The same thing happens to me walking around. For while I tend to be oblivious to much of my environment, certain details will jump out at me and change in my head. When I was in college there was a very large tree outside the window of the main library whose branches and leaves used to dance wildly in the wind. It always made me think of a great Chinese dragon gyrating to its own music. I used to collect weathered brown leaves from that tree like so many scales Beowulf might have stepped over on his way to face his doom.
Years later I went for a hike by myself in Muir Woods. I lost track of time and walked for hours, which was a bit foolish as I hadn't brought nearly enough water. Yet I can't remember what the redwoods themselves looked like. The only sensations I recall are the smell of their peeling bark and the brilliance of the shafts of light that pierced the canopy here and there like spotlights. The only specific memory I have is of suddenly coming upon a spider dangling in midair, suspended above the path by an invisible silken thread that stretched up into the vault of trees. The thought of that spider still amazes me. On one level I'm certain that my memory must be faulty, that surely there was a nearby branch I've forgotten. But this how I remember it.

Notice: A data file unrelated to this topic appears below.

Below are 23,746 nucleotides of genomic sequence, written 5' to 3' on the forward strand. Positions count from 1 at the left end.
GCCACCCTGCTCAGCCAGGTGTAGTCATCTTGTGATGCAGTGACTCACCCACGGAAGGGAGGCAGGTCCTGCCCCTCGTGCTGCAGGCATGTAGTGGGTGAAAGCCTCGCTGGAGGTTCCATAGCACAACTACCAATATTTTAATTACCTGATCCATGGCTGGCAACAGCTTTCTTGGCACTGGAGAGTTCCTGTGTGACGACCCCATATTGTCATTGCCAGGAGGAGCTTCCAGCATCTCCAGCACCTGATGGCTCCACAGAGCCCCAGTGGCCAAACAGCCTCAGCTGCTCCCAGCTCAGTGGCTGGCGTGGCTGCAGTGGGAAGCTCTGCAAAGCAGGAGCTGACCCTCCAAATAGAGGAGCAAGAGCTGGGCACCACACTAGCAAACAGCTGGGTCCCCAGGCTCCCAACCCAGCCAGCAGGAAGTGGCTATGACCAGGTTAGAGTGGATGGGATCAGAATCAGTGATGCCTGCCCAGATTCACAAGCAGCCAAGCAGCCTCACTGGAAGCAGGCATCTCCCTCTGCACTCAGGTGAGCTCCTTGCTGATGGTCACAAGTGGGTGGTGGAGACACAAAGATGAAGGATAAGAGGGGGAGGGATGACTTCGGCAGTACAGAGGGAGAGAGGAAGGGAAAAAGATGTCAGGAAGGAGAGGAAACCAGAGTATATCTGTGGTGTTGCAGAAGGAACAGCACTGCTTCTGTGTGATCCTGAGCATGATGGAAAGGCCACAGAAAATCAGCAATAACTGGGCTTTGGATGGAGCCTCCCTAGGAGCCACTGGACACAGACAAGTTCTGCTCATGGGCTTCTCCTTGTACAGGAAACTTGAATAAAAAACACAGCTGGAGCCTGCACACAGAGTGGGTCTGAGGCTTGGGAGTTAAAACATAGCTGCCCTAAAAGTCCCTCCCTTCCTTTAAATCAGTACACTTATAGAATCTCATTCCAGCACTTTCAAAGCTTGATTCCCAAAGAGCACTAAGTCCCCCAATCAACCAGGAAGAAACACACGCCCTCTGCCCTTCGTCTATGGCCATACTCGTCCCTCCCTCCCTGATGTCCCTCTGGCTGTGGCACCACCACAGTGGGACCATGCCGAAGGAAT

And this is me: surrounded by majestic trees hundreds of feet tall, I am engrossed by a spider the size of my thumbnail.
So surely I can harness the escapist energies of my wandering mind to the wheel of my professional craft and turn out a vessel that can hold a reader's interest like so much precious oil or a draught of wine.